object.

`queryPoints`

— Query points

numeric matrix | table

Query points at which `fit`

explains predictions,
specified as a numeric matrix or a table. Each row of `queryPoints`

corresponds to one query point.

For a numeric matrix:

For a table:

If the predictor data

`explainer.X`

is a table, then all predictor variables in`queryPoints`

must have the same variable names and data types as those in`explainer.X`

. However, the column order of`queryPoints`

does not need to correspond to the column order of`explainer.X`

.If the predictor data

`explainer.X`

is a numeric matrix, then the predictor names in`explainer.BlackboxModel.PredictorNames`

and the corresponding predictor variable names in`queryPoints`

must be the same. To specify predictor names during training, use the`PredictorNames`

name-value argument. All predictor variables in`queryPoints`

must be numeric vectors.`queryPoints`

can contain additional variables (response variables, observation weights, and so on), but`fit`

ignores them.`fit`

does not support multicolumn variables or cell arrays other than cell arrays of character vectors.

If `queryPoints`

contains `NaN`

s for continuous
predictors and `Method`

is `"conditional"`

, then the
Shapley values (`Shapley`

) in
the returned object are `NaN`

s. If you use a regression model that is a
Gaussian process regression (GPR), kernel, linear, neural network, or support vector
machine (SVM) model, then `fit`

returns `NaN`

Shapley values for query points that contain missing predictor values or categories not
seen during training. For all other models, `fit`

handles
missing values in the same way as `explainer.BlackboxModel`

(that is,
the `predict`

object function of
`explainer.BlackboxModel`

or a function handle specified by
`blackbox`

).

*Before R2024a: You can specify only one query point using a
row vector of numeric values or a single-row table.*

**Example: **`explainer.X(1,:)`

specifies the query point as the first
observation of the predictor data `X`

in
`explainer`

.

**Data Types: **`single`

| `double`

| `table`

### Name-Value Arguments

Specify optional pairs of arguments as
`Name1=Value1,...,NameN=ValueN`

, where `Name`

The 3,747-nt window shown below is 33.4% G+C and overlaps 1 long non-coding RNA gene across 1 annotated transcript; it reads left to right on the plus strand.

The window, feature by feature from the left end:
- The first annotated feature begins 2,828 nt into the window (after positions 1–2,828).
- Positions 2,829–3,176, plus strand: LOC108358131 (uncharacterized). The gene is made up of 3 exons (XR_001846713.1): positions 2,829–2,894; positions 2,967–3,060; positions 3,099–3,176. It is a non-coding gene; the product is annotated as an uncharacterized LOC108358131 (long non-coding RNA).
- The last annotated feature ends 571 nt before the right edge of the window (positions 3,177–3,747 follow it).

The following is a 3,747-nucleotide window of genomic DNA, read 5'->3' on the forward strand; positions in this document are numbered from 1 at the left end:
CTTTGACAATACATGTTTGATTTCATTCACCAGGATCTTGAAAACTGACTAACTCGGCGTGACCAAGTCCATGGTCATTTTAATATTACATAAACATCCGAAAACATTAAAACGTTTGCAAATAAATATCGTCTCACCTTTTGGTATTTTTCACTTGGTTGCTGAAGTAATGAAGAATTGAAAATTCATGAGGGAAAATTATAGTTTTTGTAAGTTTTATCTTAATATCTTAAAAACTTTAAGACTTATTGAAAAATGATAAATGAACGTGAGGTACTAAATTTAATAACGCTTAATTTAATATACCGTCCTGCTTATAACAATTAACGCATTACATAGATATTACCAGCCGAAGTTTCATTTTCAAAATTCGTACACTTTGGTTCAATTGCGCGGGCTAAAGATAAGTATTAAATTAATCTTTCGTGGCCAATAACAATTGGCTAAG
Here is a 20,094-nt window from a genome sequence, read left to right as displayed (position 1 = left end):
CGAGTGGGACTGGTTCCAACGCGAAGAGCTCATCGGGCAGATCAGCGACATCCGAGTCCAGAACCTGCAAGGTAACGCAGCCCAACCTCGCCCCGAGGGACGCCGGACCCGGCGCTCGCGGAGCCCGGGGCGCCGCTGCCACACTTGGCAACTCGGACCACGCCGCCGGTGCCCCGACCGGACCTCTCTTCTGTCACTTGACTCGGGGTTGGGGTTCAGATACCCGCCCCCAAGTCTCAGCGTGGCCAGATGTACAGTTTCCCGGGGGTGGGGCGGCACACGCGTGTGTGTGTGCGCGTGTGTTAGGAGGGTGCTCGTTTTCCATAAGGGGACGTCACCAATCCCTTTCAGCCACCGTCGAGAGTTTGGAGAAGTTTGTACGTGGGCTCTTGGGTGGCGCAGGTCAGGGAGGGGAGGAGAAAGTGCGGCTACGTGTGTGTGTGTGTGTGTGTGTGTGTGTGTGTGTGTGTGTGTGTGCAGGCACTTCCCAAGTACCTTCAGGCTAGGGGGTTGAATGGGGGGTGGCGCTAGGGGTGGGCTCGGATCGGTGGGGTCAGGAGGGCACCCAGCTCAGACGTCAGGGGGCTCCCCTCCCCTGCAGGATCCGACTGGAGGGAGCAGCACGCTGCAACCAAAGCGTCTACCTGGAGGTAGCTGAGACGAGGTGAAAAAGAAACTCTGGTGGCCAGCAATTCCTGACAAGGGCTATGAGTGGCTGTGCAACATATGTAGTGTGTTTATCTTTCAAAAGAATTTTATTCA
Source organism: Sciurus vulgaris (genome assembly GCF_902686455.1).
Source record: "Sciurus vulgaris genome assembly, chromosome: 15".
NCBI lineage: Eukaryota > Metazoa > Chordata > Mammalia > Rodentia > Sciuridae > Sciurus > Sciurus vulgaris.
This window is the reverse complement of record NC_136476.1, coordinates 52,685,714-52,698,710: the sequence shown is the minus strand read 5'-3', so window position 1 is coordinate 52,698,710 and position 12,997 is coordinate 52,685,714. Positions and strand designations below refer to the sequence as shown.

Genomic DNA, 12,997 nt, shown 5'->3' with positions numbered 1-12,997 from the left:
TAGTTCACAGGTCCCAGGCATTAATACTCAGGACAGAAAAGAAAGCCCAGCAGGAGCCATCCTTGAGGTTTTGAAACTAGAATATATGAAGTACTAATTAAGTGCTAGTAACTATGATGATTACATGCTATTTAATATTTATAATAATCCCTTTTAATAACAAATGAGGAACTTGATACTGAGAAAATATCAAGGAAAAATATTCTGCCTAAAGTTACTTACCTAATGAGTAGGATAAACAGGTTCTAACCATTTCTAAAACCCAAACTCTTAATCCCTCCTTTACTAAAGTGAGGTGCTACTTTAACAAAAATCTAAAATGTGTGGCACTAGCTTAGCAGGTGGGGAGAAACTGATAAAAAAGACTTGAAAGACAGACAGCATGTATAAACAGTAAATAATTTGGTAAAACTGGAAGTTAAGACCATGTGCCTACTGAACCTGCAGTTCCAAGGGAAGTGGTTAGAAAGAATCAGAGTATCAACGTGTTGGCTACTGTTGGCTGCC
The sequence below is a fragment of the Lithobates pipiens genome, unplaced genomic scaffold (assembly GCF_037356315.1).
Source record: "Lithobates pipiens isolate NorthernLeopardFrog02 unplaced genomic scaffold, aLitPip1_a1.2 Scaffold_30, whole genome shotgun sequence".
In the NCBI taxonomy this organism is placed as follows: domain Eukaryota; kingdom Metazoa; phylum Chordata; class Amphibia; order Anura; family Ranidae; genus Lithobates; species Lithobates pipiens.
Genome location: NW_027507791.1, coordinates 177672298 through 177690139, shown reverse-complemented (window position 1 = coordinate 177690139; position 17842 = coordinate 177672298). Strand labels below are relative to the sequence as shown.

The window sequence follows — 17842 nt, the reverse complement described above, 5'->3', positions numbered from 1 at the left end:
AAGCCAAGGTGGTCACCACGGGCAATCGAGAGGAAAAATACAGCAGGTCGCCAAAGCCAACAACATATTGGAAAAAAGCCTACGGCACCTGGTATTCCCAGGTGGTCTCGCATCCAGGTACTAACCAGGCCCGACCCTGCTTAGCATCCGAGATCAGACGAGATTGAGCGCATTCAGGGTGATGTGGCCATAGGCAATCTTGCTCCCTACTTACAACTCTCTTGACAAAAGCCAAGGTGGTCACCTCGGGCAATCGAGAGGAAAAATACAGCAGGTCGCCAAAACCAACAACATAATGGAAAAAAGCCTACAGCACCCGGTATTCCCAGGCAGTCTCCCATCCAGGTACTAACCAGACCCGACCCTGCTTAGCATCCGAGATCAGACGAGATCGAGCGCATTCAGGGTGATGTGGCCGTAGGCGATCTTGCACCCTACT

is
the argument name and `Value`

is the corresponding value.
Name-value arguments must appear after other arguments, but the order of the
pairs does not matter.

**Example: **`fit(explainer,q,Method="conditional",UseParallel=true)`

computes the Shapley values for the query point `q`

using the extension to
the Kernel SHAP algorithm, and executes the computation in parallel.

`MaxNumSubsets`

— Maximum number of predictor subsets

`explainer.NumSubsets`

(default) | positive integer

Maximum number of predictor subsets to use for Shapley value computation, specified as a positive integer.

For details on how `fit`

chooses the subsets to use,
see Computational Cost.

This argument is valid when the `fit`

function uses the Kernel
SHAP algorithm or the extension to the Kernel SHAP algorithm. If you set the
`MaxNumSubsets`

argument when `Method`

is
`"interventional"`

, the software uses the Kernel SHAP algorithm.
For more information, see Algorithms.

**Example: **`MaxNumSubsets=100`

**Data Types: **`single`

| `double`

`Method`

— Shapley value computation algorithm

`"interventional"`

| `"conditional"`

Shapley value computation algorithm, specified as
`"interventional"`

or `"conditional"`

.

`"interventional"`

—`fit`

computes the Shapley values with an interventional value function.`fit`

offers three interventional algorithms: Kernel SHAP [1], Linear SHAP [1], and Tree SHAP [2]. For each query point, the software selects an algorithm based on the machine learning model

and other specified options. For details, see Interventional Algorithms.`explainer`

.BlackboxModel`"conditional"`

—`fit`

uses the extension to the Kernel SHAP algorithm [3] with a conditional value function.

The `Method`

property of `newExplainer`

stores the name of the selected
algorithm. For more information, see Algorithms.

By default, the `fit`

function uses the algorithm specified in
the `Method`

property of `explainer`

.

*Before R2023a: You can specify this argument as
"interventional-kernel" or
"conditional-kernel". fit supports
the Kernel SHAP algorithm and the extension of the Kernel SHAP algorithm.*

**Example: **`Method="conditional"`

**Data Types: **`char`

| `string`

`OutputFcn`

— Function called after each query point evaluation

`[]`

(default) | function handle

*Since R2024a*

Function called after each query point evaluation, specified as a function handle. An output function can perform various tasks, such as stopping Shapley value computations, creating variables, or plotting results. For details and examples on how to write your own output functions, see Shapley Output Functions.

This argument is valid only when the `fit`

function computes